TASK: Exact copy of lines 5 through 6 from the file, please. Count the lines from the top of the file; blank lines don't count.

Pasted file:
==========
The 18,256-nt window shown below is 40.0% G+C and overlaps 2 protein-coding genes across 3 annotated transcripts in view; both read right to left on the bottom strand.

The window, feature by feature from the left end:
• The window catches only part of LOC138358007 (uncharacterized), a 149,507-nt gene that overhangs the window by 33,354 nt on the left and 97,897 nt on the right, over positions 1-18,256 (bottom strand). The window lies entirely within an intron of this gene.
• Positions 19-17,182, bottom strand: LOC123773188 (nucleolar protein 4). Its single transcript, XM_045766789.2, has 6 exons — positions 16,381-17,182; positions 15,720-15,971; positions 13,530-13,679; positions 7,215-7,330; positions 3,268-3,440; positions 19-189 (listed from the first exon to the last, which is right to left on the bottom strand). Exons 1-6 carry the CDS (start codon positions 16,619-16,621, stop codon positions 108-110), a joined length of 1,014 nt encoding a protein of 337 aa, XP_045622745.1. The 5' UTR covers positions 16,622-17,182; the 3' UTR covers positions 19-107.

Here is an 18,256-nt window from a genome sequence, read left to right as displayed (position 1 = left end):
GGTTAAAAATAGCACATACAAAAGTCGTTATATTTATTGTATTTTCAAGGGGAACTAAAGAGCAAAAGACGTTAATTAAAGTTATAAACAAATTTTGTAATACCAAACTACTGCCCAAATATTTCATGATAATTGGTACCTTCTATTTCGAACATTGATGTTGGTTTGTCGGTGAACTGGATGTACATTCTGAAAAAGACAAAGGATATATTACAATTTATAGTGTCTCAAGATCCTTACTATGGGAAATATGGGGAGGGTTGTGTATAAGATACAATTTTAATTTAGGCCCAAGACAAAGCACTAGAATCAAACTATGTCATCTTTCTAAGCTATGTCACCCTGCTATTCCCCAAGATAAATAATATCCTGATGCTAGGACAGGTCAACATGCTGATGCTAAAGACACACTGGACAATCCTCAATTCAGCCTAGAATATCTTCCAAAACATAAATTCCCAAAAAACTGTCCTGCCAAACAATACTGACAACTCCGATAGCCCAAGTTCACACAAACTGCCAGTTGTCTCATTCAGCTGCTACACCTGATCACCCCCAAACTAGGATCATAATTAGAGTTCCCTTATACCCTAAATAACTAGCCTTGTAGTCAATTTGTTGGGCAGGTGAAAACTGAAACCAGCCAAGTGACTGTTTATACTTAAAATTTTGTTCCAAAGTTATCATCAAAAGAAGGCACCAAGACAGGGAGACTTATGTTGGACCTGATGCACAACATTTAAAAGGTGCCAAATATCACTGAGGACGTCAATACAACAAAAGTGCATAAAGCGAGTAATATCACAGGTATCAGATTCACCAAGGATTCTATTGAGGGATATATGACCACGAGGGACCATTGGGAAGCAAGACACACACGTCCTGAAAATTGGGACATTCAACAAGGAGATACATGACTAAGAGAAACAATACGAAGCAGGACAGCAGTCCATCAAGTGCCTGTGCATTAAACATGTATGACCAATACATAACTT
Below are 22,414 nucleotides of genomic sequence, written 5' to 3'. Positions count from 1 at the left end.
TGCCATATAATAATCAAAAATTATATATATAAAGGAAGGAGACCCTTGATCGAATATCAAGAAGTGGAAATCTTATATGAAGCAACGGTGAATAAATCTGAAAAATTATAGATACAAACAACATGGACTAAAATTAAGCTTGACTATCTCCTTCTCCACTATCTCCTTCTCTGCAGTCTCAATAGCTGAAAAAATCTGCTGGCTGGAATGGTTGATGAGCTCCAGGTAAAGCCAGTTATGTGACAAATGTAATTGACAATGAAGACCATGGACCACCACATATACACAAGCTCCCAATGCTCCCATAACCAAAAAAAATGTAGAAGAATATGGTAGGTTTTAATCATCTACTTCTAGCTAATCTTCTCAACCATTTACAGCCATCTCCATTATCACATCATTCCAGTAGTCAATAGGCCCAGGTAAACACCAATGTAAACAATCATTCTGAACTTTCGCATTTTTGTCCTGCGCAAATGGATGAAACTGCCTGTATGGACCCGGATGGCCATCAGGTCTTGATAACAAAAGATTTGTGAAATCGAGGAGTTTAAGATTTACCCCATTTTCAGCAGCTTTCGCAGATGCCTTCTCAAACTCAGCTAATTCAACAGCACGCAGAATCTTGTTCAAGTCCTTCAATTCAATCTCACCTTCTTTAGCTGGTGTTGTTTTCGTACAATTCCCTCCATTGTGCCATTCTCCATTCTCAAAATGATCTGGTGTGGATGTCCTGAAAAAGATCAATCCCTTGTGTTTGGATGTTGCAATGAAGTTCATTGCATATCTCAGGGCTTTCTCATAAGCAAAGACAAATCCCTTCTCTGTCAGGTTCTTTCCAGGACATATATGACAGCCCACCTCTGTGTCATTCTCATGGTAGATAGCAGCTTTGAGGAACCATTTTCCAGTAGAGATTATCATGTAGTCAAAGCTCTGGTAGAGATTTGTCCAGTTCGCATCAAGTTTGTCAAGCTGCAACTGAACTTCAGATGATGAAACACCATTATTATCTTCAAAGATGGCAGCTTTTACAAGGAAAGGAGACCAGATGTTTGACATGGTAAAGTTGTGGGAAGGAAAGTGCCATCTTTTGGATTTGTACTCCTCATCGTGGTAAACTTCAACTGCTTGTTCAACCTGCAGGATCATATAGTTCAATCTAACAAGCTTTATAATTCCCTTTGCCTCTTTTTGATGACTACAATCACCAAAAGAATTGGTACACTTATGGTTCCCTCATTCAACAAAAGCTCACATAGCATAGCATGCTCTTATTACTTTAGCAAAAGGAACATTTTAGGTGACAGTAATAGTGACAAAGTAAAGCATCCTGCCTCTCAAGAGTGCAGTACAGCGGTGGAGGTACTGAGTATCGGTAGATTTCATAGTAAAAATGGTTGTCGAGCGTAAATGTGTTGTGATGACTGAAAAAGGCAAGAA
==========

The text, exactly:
Here is an 18,256-nt window from a genome sequence, read left to right as displayed (position 1 = left end):
GGTTAAAAATAGCACATACAAAAGTCGTTATATTTATTGTATTTTCAAGGGGAACTAAAGAGCAAAAGACGTTAATTAAAGTTATAAACAAATTTTGTAATACCAAACTACTGCCCAAATATTTCATGATAATTGGTACCTTCTATTTCGAACATTGATGTTGGTTTGTCGGTGAACTGGATGTACATTCTGAAAAAGACAAAGGATATATTACAATTTATAGTGTCTCAAGATCCTTACTATGGGAAATATGGGGAGGGTTGTGTATAAGATACAATTTTAATTTAGGCCCAAGACAAAGCACTAGAATCAAACTATGTCATCTTTCTAAGCTATGTCACCCTGCTATTCCCCAAGATAAATAATATCCTGATGCTAGGACAGGTCAACATGCTGATGCTAAAGACACACTGGACAATCCTCAATTCAGCCTAGAATATCTTCCAAAACATAAATTCCCAAAAAACTGTCCTGCCAAACAATACTGACAACTCCGATAGCCCAAGTTCACACAAACTGCCAGTTGTCTCATTCAGCTGCTACACCTGATCACCCCCAAACTAGGATCATAATTAGAGTTCCCTTATACCCTAAATAACTAGCCTTGTAGTCAATTTGTTGGGCAGGTGAAAACTGAAACCAGCCAAGTGACTGTTTATACTTAAAATTTTGTTCCAAAGTTATCATCAAAAGAAGGCACCAAGACAGGGAGACTTATGTTGGACCTGATGCACAACATTTAAAAGGTGCCAAATATCACTGAGGACGTCAATACAACAAAAGTGCATAAAGCGAGTAATATCACAGGTATCAGATTCACCAAGGATTCTATTGAGGGATATATGACCACGAGGGACCATTGGGAAGCAAGACACACACGTCCTGAAAATTGGGACATTCAACAAGGAGATACATGACTAAGAGAAACAATACGAAGCAGGACAGCAGTCCATCAAGTGCCTGTGCATTAAACATGTATGACCAATACATAACTT